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Protesting “aunties” wearing the Thai national colours

The Government opposition vowed to “Shutdown Bangkok” on Monday 13th January and we arrived two days later slightly wary of what we might find. Our taxi driver was in no doubt “Why, why you come Bangkok? Bangkok have problem. You can go Chiang Mai, go Samui. Shopping all close, close, close!”

Drama queen! The shops didn’t look closed to me. He refused to drive us past the tail end of a road block and we had to walk to our hotel from there. (ahh, shame, I hear you say) We’re staying here because it’s very close to the shopping mall where we always come to buy silk, but it’s also plum in the commercial centre of the city and so very close to one of the “Shutdown” sites.

In the “good old days” we used to buy from the stalls in the basement of a department store called Narayan Phand where we could get Burmese sequinned embroideries, textile hangers made from old loom parts, hand made paper notebooks, jackets made from soft and subtle antique silk ikat, and wide luxurious shawls of thick slubby silk. After many years of it being threatened, finally everyone was moved out to the Pratunam Centre a block away, and the building has been turned into a Big C Supermarket. Shopping at the new Pratunam Centre wasn’t so good; some of the old stall holders had decided to call it a day but our old suppliers Royal Thai Silk, Koreena and Marie Silk were still there amongst the mass produced fashion wholesalers. We stayed faithful, popping in on our Bangkok transit days and loading scarves and jackets into rucksacks before getting the plane home or dragging big grey plastic bags to the post office.

Silk mutmi scarf

Silk mutmi scarf

Now just to confuse and disorientate us Pratunam has had a facelift and changed its name to the Palladium Centre, but we track it down eventually through the road blocks. All this “shutdown” seems to have affected more than the traffic: the weather has gone all pleasant and the Big Mango is positively cool! I’m just not used to fresh air in Bangkok – where’s that heavy humid heat that should descend on you whenever you move out into the street?

There are still a few familiar faces around at the Palladium but nearly everyone seems to be suffering from “customer fatigue” or is it “shutdown grumpiness”? And the good stuff is just not there any more. It’s now well nigh impossible to find decent jackets in the old “mutmi” ikat silk. I admit it was always a trial to sift through the rails – a lovely fabric would catch the eye but be ruined by the awful garment it was made into – with superfluous frills or horrid rosettes or a daft collar. But now that the silk fabric has become so rare, these abominations seem like sacrilege. However there’s still some nice fabrics to find if you dig around and we are encouraged by a small pile of beautiful ikat scarves. We probably buy more and pay more than we should, but these may be the last and it seems silly to walk away from them.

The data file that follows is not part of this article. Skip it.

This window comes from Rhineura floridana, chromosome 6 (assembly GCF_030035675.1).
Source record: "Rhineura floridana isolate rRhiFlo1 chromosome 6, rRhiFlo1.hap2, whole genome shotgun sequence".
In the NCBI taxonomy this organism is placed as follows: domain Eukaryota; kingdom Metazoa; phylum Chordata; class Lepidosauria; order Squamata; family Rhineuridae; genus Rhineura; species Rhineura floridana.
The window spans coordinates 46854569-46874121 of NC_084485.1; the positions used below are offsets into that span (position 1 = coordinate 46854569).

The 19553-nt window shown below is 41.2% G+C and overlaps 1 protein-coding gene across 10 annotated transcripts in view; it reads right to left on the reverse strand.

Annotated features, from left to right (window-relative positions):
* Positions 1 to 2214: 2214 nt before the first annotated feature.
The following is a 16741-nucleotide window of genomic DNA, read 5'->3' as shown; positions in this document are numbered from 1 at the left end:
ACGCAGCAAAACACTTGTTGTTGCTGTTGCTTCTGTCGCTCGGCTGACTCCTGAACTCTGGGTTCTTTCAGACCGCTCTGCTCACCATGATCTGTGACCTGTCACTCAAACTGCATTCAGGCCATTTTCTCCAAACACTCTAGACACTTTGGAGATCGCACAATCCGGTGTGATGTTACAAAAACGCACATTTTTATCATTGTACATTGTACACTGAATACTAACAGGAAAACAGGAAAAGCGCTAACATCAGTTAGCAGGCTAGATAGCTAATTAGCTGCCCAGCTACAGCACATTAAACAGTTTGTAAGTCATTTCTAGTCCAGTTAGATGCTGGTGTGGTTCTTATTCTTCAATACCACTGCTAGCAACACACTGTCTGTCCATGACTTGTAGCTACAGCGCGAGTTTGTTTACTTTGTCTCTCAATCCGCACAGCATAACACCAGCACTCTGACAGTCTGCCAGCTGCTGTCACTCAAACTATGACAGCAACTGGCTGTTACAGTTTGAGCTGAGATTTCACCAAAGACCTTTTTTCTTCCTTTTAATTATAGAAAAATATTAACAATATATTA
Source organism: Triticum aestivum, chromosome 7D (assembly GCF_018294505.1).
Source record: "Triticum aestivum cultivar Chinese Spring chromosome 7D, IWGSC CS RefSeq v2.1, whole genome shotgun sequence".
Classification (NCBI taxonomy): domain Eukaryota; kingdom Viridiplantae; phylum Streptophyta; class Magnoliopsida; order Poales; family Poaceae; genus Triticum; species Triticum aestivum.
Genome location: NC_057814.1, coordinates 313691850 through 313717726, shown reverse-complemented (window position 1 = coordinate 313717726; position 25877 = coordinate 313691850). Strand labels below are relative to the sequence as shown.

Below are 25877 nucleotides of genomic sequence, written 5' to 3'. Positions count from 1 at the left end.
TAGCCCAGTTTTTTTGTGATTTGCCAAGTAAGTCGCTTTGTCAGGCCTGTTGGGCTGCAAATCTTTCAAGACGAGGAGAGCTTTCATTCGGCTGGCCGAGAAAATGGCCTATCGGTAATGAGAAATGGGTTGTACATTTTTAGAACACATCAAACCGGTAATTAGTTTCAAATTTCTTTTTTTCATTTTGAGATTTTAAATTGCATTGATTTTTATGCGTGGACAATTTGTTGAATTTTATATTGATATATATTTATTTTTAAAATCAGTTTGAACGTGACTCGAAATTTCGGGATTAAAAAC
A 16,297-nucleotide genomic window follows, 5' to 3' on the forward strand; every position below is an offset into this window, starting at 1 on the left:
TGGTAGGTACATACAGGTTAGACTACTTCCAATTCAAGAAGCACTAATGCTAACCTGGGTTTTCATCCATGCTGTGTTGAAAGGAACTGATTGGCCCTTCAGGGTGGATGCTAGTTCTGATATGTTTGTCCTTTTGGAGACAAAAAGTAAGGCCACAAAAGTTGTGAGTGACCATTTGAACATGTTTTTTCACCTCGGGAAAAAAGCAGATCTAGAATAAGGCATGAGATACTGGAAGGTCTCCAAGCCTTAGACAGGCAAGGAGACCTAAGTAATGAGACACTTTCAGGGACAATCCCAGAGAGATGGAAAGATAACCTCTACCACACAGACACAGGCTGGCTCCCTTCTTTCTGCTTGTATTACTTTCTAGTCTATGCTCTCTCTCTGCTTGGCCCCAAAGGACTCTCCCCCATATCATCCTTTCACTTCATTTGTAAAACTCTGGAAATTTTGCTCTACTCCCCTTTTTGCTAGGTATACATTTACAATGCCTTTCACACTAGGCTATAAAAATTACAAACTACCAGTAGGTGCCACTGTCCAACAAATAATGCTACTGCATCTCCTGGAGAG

Shopping done, we can take in a bit of “protest tourism” and wander up familiar roads made totally strange by the absence of cars, the pop up tents and the crowds of makeshift stalls selling “Shutdown Bangkok” accoutrements. The Thais do love an excuse to set up a market and here’s another one – protest whistles, plastic clappy hands, hats, headbands, flags, armbands, and t-shirts by the thousand, all in the blue, white a red of the Thai national flag and the protesters, colours. I very much doubt the “Occupy London” campaign got their merchandising act together as fast as this.

Protest merchandise for sale

Protest merchandise for sale

We wander through peaceful scenes of elderly ladies kipping down in see-through pop-up tents, protesters sitting on plastic mats and eating at canopied canteens, and past the big screens showing a live relay of the speakers on a big stage set up near the Erawan junction ahead. When we get there I am delighted to see that “Gaysorn Plaza” has been forced to close. It’s one of my least favourite “shopping malls”, not just because of its crap name but for the soulless international rich-git brand name shops in it.

Now it’s had to close because there is a bloody great stage right in front of it and revolution or at least reform is being spouted outside its very doors. Ha! The mood is light and totally non-threatening. The protesters themselves are serious and determined, but others seem to be there for the crack, to see what the fuss is about, to buy a T shirt or blow a whistle and cheer the speeches. Strangest of all; there is not a copper or a soldier to be seen anywhere. At all.

How long is it going to last? How long can anti government protesters just set up camp at key road junctions in the centre of a capital city without the baton charges, water cannon, tear gas or rubber bullets which would ensue in London, Beijing, Istanbul, or Cairo, or indeed the all-out brutality which has been the response to anti Government protest in Syria, Libya, Burma and Bahrain? In Thailand it seems the famous tolerance and laid back approach extends to civil disobedience too. At least for the time being.

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